#4 dirac

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Posted 20 June 2012 - 10:38 AM

Reviews of Dance GB, a joint presentation by the national companies of England, Scotland, and Wales.

The Independent

Is ballet a sport? Of course it’s not, in the competitive sense, although the physicality and athleticism on the bill for Dance GB, a three-way collaboration between Scottish Ballet, National Dance Company Wales and English National Ballet to celebrate the forthcoming Olympics, would surely impress any national selectors.


The Stage

Christopher Bruce has taken a more literal path for the National Dance Company Wales’ Dream. From a 1940s coronation children’s sports day - concisely evoked by Bruce’s own costumes and design - the parents look on and dream of future Olympic glory.

A startling interjection by Camille Giraudeau brings those dreams to life, to the incessant crescendo of Ravel’s Balero. Costumes are shed, while egg-and-spoon and sack races transform into representations of the various Olympic sports. There is a wry inclusion of ice dancing and a momentary, tongue-in-cheek representation of the Olympic rings.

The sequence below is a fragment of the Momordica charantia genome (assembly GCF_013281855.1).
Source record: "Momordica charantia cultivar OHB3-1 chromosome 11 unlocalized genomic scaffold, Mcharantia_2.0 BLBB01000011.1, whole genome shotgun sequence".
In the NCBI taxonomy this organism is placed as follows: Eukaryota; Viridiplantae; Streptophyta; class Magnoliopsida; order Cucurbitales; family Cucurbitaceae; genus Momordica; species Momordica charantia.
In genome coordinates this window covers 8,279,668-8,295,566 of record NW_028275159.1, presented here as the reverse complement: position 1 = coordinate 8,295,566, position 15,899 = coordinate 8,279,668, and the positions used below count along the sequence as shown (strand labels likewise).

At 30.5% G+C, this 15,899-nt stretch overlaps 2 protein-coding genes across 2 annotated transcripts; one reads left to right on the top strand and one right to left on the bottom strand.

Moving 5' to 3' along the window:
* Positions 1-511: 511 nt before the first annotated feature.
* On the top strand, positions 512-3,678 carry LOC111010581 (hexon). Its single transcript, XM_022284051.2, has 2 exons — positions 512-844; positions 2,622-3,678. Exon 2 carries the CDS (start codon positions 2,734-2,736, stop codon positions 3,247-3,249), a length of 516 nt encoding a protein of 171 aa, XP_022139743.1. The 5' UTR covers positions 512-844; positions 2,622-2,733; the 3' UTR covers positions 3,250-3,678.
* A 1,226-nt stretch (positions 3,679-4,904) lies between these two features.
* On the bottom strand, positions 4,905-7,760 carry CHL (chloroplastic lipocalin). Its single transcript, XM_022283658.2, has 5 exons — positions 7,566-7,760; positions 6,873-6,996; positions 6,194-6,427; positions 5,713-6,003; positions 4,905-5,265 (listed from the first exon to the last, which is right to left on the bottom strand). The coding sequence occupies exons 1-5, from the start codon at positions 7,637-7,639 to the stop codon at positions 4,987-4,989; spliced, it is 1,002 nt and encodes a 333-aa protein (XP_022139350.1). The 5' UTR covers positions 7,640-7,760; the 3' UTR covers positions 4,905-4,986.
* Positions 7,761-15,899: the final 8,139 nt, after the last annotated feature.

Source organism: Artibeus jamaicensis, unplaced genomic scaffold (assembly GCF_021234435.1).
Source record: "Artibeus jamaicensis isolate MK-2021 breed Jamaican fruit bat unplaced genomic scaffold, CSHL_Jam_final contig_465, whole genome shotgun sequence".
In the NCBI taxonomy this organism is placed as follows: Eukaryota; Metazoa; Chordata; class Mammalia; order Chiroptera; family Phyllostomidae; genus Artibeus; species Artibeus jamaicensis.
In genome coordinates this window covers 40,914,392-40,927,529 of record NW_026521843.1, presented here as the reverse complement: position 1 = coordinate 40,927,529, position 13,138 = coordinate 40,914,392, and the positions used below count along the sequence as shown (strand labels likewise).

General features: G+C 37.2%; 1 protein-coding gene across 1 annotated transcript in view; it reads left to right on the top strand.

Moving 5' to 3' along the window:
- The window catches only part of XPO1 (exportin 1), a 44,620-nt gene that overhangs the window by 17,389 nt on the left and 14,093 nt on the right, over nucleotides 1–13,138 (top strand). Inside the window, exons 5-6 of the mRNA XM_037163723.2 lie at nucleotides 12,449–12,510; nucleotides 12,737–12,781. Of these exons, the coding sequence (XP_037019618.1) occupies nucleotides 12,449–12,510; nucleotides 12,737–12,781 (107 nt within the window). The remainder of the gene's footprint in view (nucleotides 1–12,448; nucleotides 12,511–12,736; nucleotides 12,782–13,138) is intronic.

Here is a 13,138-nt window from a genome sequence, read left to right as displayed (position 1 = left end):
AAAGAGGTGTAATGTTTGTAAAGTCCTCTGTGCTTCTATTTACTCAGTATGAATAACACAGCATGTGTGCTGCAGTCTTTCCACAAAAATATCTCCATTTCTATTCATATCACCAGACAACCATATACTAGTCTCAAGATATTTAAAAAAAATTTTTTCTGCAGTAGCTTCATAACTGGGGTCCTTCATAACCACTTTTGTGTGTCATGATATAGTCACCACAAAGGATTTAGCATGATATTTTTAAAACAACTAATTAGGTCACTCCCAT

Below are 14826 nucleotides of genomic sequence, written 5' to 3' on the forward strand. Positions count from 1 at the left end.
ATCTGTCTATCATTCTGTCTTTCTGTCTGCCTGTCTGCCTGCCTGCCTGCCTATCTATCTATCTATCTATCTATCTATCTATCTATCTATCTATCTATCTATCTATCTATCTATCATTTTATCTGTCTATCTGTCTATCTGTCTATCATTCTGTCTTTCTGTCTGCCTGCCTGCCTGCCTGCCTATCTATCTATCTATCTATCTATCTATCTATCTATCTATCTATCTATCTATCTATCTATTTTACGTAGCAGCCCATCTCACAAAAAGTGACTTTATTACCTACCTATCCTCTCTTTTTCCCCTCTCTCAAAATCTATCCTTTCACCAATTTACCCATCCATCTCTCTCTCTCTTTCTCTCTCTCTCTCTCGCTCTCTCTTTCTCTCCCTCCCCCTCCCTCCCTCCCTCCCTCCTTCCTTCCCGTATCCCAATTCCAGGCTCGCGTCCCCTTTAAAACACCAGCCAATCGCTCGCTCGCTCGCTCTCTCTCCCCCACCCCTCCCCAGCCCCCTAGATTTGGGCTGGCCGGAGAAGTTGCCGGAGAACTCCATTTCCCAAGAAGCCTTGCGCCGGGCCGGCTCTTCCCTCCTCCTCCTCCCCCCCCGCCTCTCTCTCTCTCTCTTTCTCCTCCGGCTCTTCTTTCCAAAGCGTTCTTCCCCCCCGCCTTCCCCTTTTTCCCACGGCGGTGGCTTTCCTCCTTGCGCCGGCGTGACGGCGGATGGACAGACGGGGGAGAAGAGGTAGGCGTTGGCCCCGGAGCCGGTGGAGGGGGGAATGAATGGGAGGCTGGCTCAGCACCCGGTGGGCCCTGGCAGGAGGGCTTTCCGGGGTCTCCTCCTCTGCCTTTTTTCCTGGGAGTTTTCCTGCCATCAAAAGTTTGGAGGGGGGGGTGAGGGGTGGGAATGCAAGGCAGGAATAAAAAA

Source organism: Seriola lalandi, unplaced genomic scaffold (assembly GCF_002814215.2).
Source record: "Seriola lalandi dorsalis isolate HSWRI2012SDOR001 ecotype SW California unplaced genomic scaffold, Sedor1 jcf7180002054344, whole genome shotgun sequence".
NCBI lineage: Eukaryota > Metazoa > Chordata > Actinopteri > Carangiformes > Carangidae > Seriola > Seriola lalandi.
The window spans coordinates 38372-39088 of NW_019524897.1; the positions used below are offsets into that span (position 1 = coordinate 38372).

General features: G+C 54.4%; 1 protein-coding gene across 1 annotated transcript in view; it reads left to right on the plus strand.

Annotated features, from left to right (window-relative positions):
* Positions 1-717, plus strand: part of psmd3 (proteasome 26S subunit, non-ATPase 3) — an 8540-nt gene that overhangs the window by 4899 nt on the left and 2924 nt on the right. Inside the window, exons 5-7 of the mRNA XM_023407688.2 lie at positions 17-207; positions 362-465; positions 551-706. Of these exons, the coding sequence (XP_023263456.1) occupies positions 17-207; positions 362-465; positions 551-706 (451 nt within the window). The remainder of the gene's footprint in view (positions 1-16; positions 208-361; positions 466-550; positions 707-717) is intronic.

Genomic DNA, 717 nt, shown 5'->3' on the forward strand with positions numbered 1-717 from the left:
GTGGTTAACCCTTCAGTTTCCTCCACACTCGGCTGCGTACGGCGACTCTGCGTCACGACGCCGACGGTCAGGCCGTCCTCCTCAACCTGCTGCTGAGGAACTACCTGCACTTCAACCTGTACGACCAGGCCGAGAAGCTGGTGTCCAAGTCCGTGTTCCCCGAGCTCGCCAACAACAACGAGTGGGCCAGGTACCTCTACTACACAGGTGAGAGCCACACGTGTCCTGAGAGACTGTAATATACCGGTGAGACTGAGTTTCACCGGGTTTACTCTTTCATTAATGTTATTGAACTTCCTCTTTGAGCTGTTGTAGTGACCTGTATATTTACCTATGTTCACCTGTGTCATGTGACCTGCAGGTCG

The Guardian

Scottish Ballet sets the tone by commissioning a work from contemporary dance-maker Martin Lawrance (who has only ever choreographed two small-scale ballets). Set to John Adams's hurtling Son of Chamber Symphony, Run for It takes inspiration from Einstein's observation that "dancers are the athletes of God". Cleverly, however, the necessary intensity is delivered through the texture of the piece, rather than through flashy detail: it's the dynamic, unexpected formation of a pattern that makes us catch our breath, or the whiplash momentum of a spiralling body in a high lift. Just occasionally, when Adams's score turns most joyfully raucous, I wish Lawrance would cut a bit wild. But he is a choreographic natural: the steps fit the dancers and fit each other, with an exhilarating ease.